When we interviewed Gajraj Rao in November, he extensively spoke about his evolution as an actor, going from stage to screen, and how he has now reached a place where he can choose his scripts. This year, there’s another feather in Rao’s hat that looks like it’s going to sparkle. And he’s got Jitendra Kumar with him too. Rao will be playing Kumar’s father in the upcoming Ayushmann Khurrana starrer Shubh Mangal Zyada Saavdhan. His role of a dad who has to come to terms with his son’s sexual orientation, and Kumar’s that of a son who wants his family to accept him and his partner (Khurrana), is what the Internet would call “hard relate”. While Rao has been in the industry for 25 years now, Kumar’s journey is relatively newer. An IIT graduate, Kumar started in 2013, and has primarily been a web-series face. He became better known with his role of Jeetu Bhaiya in Kota Factory. But now, he’s got his first big screen project, that too, opposite Khurrana. “There have been quite a few ups and downs, but it feels great. I’ve done something every year. Yes, I’ve missed some opportunities I wanted to take up. I barely like what I watch of myself on screen, but when the trailer launched, I actually loved it,” he adds.
Rao, on the other hand, is becoming Bollywood’s new daddy cool, but doesn’t want to be known like that. “I don’t want to get stereotyped. In Badhaai Ho, I was also a good son, and a good husband. Even in Shubh Mangal…Shankar Tripathi as a husband, an elder brother and father excites me. Just a cardboard father character doesn’t excite me. After Badhaai Ho, I got a lot of offers to play similar roles. The characters these days are not your formula fathers, so that’s a good thing. Now father characters are multi-dimensional,” he says. But what drives Rao to pick such progressive roles? “I am lucky that such roles come my way. Scripts are choosing me. And I’m lucky I’m working at a time where we have actors like Ayushmann Khurrana, Vicky Kaushal and Rajkummar Rao to do such films. Can you imagine any other actor doing this film? I am lucky that I’m part of two Khurrana films back to back,” he earnestly says. When asked how he was approached for this role, Kumar explains this was right after Kota Factory. “They wanted a fresh face and thankfully, Kota Factory was popular and at its peak. I did the reading. When they called me to tell me I’ve been selected, I heard that even Ayushmann was keen that “Jeetu hi chahiye”. So I am thankful to Ayushmann as well,” he smiles.
How similar are their real personalities to their characters? Kumar spots a few similarities, but Rao begs to differ about his own. Kumar says, “The main similarity is that we belong to a very regular social strata, and that is a huge percentage in our country. So I feel I belong to the same family as Aman. The thought process and reaction that my family would have to something like my sexual orientation would probably be the same as Aman’s family,” he says. Rao adds, “Shankar Tripathi’s thought process and that of Gajraj Rao’s are poles apart. I don’t think we match at all. Tripathi s very rigid about his ideas, his philosophy and his views on relationships. I am not like that, I am a flexible person. That’s why this role was very challenging for me, to get into the shoes of a character that doesn’t want to bend and is not open to new ideas,” he adds.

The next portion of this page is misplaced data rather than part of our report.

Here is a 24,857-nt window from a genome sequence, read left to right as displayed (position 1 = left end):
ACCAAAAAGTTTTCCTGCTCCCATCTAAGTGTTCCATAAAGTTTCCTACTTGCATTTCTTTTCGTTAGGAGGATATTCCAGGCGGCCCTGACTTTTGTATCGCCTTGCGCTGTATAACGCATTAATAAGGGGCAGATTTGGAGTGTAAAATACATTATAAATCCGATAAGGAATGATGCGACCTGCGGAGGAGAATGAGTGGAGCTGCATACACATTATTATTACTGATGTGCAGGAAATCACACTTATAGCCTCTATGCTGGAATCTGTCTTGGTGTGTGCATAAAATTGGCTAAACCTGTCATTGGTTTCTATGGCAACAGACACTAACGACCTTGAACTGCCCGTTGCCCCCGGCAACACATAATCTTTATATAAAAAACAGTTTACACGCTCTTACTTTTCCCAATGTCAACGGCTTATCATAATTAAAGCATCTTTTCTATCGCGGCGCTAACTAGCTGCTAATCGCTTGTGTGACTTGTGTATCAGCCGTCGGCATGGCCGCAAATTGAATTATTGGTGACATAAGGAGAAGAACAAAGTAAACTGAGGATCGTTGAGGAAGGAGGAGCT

They both prepared for their characters quite a bit, they agree. Rao says he read the script 50 to 70 times, and picked up on nuances from real life examples. “I am from Rajasthan, and there are people from my family there, so I tried to recollect how they behave or react to things. They are not bad people, but they are not very open-minded. I picked up on such characteristics. These reference points give me conviction as an actor,” he explains. Kumar adds that he watched some videos of people from the queer community to understand how they express themselves. “But after a point, when the script was in my hands, I followed the script. I imagined myself in the situation and if I had to convince someone, how would I do that?” he says.
Rao has worked with Khurrana earlier in Badhaai Ho, and has only wonderful things to say about him. He couldn’t imagine doing the film with anyone else. Kumar remembers seeing Khurrana when he came to his college in 2009, during MTV Roadies. “We met in 2009 in my college and in 2019, we are kissing each other. We have a nice bond. I was nervous in the beginning because he is one of the biggest stars right now. But he made me feel comfortable,” he recalls.